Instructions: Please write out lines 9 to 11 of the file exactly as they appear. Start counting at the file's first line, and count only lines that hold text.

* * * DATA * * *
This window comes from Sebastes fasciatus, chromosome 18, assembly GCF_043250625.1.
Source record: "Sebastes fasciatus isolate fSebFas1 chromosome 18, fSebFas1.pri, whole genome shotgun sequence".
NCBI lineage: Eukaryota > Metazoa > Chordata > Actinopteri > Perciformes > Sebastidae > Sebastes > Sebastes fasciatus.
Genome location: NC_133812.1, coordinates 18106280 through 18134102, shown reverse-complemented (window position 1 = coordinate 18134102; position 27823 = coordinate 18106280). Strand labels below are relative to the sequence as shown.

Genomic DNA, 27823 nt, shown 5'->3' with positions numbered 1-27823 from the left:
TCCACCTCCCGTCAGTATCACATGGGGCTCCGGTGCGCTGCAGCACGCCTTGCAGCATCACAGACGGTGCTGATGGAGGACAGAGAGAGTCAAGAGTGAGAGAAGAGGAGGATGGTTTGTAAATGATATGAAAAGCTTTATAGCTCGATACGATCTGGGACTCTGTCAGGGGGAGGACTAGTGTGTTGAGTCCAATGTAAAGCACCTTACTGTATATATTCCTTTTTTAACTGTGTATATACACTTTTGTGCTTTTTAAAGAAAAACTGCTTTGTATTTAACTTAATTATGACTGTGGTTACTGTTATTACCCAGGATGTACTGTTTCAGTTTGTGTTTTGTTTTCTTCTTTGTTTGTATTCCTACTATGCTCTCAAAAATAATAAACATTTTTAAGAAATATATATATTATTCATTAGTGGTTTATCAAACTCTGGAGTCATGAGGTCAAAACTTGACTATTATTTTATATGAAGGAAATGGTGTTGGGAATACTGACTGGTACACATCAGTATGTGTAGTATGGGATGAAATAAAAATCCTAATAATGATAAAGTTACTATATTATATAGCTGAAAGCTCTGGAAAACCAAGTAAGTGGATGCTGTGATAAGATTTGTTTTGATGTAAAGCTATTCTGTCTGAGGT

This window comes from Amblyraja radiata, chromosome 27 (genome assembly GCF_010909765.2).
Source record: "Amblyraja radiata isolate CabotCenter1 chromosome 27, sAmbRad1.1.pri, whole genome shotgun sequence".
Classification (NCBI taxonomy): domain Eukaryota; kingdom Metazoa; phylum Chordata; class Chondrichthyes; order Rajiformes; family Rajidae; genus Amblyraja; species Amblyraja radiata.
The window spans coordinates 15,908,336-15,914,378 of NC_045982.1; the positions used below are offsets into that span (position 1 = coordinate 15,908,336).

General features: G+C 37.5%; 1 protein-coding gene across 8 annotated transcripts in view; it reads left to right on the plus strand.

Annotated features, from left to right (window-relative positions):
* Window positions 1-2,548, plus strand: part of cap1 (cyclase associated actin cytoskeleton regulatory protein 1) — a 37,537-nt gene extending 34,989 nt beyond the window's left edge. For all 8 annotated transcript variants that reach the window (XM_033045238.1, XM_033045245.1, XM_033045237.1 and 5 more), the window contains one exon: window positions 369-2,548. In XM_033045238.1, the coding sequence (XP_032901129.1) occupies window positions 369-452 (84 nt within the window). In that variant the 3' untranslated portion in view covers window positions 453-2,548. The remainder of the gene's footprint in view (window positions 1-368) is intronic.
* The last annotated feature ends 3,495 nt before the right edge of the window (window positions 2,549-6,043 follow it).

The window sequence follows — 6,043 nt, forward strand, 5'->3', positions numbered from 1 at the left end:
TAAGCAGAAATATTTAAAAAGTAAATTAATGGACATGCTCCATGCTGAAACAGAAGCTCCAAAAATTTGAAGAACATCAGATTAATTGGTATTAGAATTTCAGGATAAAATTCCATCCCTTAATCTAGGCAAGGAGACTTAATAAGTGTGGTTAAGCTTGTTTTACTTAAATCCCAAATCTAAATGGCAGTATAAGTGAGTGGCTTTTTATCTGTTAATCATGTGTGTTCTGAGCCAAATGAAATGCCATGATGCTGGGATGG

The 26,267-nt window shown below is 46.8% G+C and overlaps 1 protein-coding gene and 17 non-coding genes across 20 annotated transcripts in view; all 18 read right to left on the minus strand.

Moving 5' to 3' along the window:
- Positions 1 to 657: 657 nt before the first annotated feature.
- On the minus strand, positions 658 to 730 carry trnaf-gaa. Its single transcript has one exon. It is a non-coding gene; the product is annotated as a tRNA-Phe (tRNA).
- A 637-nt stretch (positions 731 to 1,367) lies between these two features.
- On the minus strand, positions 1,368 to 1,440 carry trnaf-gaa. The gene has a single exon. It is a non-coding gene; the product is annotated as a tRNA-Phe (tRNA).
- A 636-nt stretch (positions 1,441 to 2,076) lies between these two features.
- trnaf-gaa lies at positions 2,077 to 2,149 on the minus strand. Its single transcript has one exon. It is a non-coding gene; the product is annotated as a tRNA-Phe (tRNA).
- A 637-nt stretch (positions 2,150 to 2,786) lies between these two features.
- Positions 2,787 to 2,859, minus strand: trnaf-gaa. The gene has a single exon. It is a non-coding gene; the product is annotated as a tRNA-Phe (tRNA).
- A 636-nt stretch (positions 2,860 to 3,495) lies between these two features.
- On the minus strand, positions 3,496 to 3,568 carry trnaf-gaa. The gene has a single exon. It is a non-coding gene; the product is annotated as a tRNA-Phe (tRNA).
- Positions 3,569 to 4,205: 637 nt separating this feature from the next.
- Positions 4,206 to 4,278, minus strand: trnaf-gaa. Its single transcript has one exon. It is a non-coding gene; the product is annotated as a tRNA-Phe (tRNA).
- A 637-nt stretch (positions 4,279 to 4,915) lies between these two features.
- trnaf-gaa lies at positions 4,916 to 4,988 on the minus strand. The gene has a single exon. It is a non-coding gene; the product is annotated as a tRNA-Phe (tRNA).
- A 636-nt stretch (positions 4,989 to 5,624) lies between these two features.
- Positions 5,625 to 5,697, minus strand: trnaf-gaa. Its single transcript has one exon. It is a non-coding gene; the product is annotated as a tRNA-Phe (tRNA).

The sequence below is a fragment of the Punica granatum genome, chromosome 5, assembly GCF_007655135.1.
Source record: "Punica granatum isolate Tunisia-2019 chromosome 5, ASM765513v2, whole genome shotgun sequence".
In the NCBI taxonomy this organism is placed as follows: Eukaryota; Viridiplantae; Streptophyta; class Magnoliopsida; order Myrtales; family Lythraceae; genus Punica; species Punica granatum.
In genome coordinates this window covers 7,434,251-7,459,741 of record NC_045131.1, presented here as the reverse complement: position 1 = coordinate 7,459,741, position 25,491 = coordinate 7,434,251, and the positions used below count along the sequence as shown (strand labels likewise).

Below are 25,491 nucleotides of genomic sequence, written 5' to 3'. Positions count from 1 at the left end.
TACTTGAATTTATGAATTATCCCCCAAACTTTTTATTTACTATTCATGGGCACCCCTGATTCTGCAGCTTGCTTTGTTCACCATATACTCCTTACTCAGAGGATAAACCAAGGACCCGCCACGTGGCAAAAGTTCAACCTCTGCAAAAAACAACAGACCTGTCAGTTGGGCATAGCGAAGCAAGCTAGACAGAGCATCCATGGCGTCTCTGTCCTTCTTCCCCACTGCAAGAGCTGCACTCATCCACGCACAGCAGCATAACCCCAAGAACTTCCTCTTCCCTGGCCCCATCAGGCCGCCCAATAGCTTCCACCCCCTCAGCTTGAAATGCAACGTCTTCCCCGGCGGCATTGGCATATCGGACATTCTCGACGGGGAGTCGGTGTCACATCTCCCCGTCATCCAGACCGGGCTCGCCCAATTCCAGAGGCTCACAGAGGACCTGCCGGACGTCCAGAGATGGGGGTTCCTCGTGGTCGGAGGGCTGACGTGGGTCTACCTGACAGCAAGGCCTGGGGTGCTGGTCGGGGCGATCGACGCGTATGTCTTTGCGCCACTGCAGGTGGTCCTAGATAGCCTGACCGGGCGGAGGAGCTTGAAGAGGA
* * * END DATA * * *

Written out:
Classification (NCBI taxonomy): domain Eukaryota; kingdom Metazoa; phylum Chordata; class Chondrichthyes; order Rajiformes; family Rajidae; genus Amblyraja; species Amblyraja radiata.
The window spans coordinates 15,908,336-15,914,378 of NC_045982.1; the positions used below are offsets into that span (position 1 = coordinate 15,908,336).

General features: G+C 37.5%; 1 protein-coding gene across 8 annotated transcripts in view; it reads left to right on the plus strand.